Condor of the Humane

True tribute story of Bahamas Humane Society dog named Condor who became saviour of John Brookland.

A tribute to a Bahamian rescue dog named Condor who kept me safe and sane.

Condor on Paradise island beach
Condor died forty years ago but I have never forgotten her. [John Brookland 1976]

In September 1975 and I found myself sitting in a bungalow beside the Bahamas Humane Society compound in Nassau having just arrived on an arduous flight from the UK to take up the position of chief inspector. I was exhausted and full of misgiving as to whether I was up to the task.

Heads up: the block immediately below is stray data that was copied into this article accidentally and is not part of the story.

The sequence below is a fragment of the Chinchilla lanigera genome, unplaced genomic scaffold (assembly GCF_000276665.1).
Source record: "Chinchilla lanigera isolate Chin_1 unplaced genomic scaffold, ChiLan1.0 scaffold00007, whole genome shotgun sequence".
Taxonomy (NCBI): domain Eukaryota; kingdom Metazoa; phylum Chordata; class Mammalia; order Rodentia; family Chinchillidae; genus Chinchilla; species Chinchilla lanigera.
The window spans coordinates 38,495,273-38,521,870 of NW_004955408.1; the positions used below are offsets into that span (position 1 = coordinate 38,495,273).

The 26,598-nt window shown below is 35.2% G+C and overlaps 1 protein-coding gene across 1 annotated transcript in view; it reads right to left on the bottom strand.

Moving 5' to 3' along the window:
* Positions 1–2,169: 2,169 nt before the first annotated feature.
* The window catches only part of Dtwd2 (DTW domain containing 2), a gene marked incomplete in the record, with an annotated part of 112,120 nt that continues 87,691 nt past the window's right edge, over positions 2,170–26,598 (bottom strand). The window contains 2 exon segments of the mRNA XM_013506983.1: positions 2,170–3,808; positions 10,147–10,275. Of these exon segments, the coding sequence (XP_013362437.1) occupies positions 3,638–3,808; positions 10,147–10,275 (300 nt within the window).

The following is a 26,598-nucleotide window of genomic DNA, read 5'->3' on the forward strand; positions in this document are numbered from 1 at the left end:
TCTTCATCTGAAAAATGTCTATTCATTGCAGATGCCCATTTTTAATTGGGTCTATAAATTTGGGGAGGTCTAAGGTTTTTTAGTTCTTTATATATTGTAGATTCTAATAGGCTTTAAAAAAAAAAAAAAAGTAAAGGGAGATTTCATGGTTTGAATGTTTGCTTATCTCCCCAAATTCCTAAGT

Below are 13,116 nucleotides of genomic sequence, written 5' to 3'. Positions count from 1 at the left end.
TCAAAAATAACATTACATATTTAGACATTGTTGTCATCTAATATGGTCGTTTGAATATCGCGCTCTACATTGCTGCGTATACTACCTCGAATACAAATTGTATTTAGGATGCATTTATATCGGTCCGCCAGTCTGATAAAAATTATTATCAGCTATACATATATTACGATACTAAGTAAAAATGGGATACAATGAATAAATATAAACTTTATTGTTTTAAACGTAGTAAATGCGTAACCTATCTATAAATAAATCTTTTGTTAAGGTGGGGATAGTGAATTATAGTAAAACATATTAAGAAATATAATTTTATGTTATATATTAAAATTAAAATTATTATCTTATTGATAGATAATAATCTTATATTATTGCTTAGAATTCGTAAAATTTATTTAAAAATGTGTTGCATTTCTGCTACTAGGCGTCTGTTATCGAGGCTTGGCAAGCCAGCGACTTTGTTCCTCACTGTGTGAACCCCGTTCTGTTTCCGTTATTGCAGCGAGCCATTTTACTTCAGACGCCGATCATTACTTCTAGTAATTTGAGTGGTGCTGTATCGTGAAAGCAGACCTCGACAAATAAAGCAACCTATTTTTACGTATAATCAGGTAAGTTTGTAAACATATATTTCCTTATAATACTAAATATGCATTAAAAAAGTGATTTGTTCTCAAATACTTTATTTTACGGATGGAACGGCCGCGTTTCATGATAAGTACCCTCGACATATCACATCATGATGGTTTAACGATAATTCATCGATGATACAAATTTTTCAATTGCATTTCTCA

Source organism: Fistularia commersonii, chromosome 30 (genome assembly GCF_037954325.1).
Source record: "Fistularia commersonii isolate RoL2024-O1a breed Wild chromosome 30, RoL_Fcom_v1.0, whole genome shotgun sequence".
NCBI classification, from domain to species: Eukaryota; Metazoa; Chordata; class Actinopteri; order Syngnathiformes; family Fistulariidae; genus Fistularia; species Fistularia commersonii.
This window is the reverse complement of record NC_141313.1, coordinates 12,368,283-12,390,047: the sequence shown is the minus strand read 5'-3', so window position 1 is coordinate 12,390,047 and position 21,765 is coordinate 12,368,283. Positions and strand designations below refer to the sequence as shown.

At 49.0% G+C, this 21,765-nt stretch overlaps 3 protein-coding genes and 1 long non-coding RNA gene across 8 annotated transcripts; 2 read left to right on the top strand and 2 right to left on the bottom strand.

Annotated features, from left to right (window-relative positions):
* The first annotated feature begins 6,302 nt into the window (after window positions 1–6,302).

At this point the back door was pushed open and I heard the tapping of nails on the tiled floor and a sleek black female padded nonchalantly into the sitting room. She had the appearance of a crossbreed black Labrador, but had a three-inch excuse for a tail probably nipped off when a puppy. Strangely no owner appeared behind her.

She stood in the doorway staring at me with sorrowful eyes for a few seconds and then flopped onto the cool tiled floor and made herself comfortable. There was no attempt to come over and introduce herself, but it was obvious I was being thoroughly scrutinised as though a great decision was being made. I watched her and she stared at me and from that moment on she never left my side during my stay and a special relationship was born.

Her guilty look – I always knew when she had done something wrong. [Photo: John Brookland 1977]

It was only our first date but she stayed the night.